THE BOOKSHOP AT WATER’S END, BY PATTI CALLAHAN HENRY
PUBLICATION: BERKLEY; JULY 11, 2017
About the book: The women who spent their childhood summers in a small southern town discover it harbors secrets as lush as the marshes that surround it…
Bonny Blankenship’s most treasured memories are of idyllic summers spent in Watersend, South Carolina, with her best friend, Lainey McKay. Amid the sand dunes and oak trees draped with Spanish moss, they swam and wished for happy-ever-afters, then escaped to the local bookshop to read and whisper in the glorious cool silence. Until the night that changed everything, the night that Lainey’s mother disappeared.
Now, in her early fifties, Bonny is desperate to clear her head after a tragic mistake threatens her career as an emergency room doctor, and her marriage crumbles around her. With her troubled teenage daughter, Piper, in tow, she goes back to the beloved river house, where she is soon joined by Lainey and her two young children. During lazy summer days and magical nights, they reunite with bookshop owner Mimi, who is tangled with the past and its mysteries. As the three women cling to a fragile peace, buried secrets and long ago loves return like the tide.
I’m so happy to bring you my review of Patti Callahan Henry’s upcoming novel, The Bookshop at Water’s End. This was such a beautiful novel full of sadness, happiness, closure, and new beginnings.
Bonny is a successful ER doctor, in a loveless marriage, and makes a horrible mistake one hectic night while on duty. Needing to take some time for herself, she heads to her family’s cottage in Watersend, SC. Piper, Bonny’s twenty-year-old daughter comes along reluctantly after a string of troubles and her boyfriend heading to Europe with another girl. Bonny also convinces her best friend Lainey and her children to join them at the river house for vacation, although Lainey doesn’t want to return to the place with such horrible memories.
Bonny and Lainey were the best of friends when they visited the house in Watersend as children. Lainey’s older brother Owen was typically with them, resulting in his becoming Bonny’s first love. Now that they are adults, Bonny and Owen have stayed in touch throughout the years, expressing their affections, however, Bonny has been busy with her career, her daughter, and stuck in an unhappy marriage. Owen, on the other hand, has been living a life of adventure traveling from one place to the next – but never settling down. Lainey still tries to locate her mother, wondering if she is dead or alive, and constantly misses her brother, wondering why he won’t answer and/or return her calls, longing to re-connect with her only family. Immediately, the bond between Bonny and Lainey was evident, although, it didn’t take long to notice the strain between them, which was Owen.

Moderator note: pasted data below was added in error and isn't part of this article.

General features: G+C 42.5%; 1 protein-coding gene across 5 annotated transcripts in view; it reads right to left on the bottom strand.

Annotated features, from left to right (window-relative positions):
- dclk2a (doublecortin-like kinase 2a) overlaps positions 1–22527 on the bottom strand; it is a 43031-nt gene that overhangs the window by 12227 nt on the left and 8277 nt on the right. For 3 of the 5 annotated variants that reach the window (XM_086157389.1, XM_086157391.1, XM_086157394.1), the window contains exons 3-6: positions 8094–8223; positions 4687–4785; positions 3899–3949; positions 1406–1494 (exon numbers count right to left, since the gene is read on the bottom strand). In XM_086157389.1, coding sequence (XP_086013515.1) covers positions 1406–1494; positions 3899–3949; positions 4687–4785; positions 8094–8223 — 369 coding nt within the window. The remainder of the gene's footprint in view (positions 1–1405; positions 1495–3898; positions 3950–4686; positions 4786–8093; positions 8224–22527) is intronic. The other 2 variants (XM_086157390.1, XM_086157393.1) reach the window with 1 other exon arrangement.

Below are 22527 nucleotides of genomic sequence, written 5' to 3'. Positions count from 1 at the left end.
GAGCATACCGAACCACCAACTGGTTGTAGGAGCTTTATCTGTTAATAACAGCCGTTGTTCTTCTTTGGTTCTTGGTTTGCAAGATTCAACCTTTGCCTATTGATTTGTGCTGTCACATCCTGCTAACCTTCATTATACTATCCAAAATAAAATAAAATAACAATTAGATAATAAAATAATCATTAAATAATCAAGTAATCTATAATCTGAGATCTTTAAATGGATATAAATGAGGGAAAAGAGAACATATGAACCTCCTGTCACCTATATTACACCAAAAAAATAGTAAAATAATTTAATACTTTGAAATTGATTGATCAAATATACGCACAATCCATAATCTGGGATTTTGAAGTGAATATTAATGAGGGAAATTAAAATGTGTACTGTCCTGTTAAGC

Piper has made some not unusual teenage/young adult mistakes including failing out of school, drinking, etc. She starts her summer at Watersend miserable about her boyfriend leaving the country with another girl, but quickly finds her own niche in Mimi’s bookshop. She also meets a handsome and incredibly kind young man, Fletch, who she finds herself quickly drawn to. Most surprisingly is Piper’s relationship with Lainey’s young children George and Daisy. Where Piper initially dreaded having to help take care of them for the summer, she quickly bonds with the young children and enjoys their time together.
This novel portrays three very different women facing very different challenges in their lives, yet there is still a strong bond between them. They have good days and bad days, hurt each other and pick the other up when needed. The author demonstrates that no matter what age, profession, marital status, etc., we all face challenges stemming from our pasts and what to do with our futures. They each were holding onto good things and painful things in their lives, as well as, trying to figure out meaning and purpose in their lives.
Patti Callahan Henry’s writing was beautiful and flawless as always, prompting me to re-read several lines while reading simply because the words touched me. The novel touches on love, friendship, fear, regret, guilt, and hope. It reminded me that sometimes we choose our family or they choose us, and there is no one meaning of happiness. Various times throughout the novel, particularly related to Lainey and her mother that disappeared, the author references part of a poem which fit perfectly into this novel:
You do not have to be good.
You do not have to walk on your knees
For a hundred miles through the desert, repenting. (taken from Mary Oliver’s, “Wild Geese“)
The beauty of that verse from the poem is that it applied to everyone in the novel, as well as, to so many people in our own lives.
The Bookshop at Water’s End is absolutely one of the best novels that I have read. It embodies so much emotion and experience that it’s impossible not to reflect on your own life after reading. I cannot recommend this one enough, and it releases July 11.
*Many thanks to NetGalley and the publisher for providing this ARC in exchange for an honest review!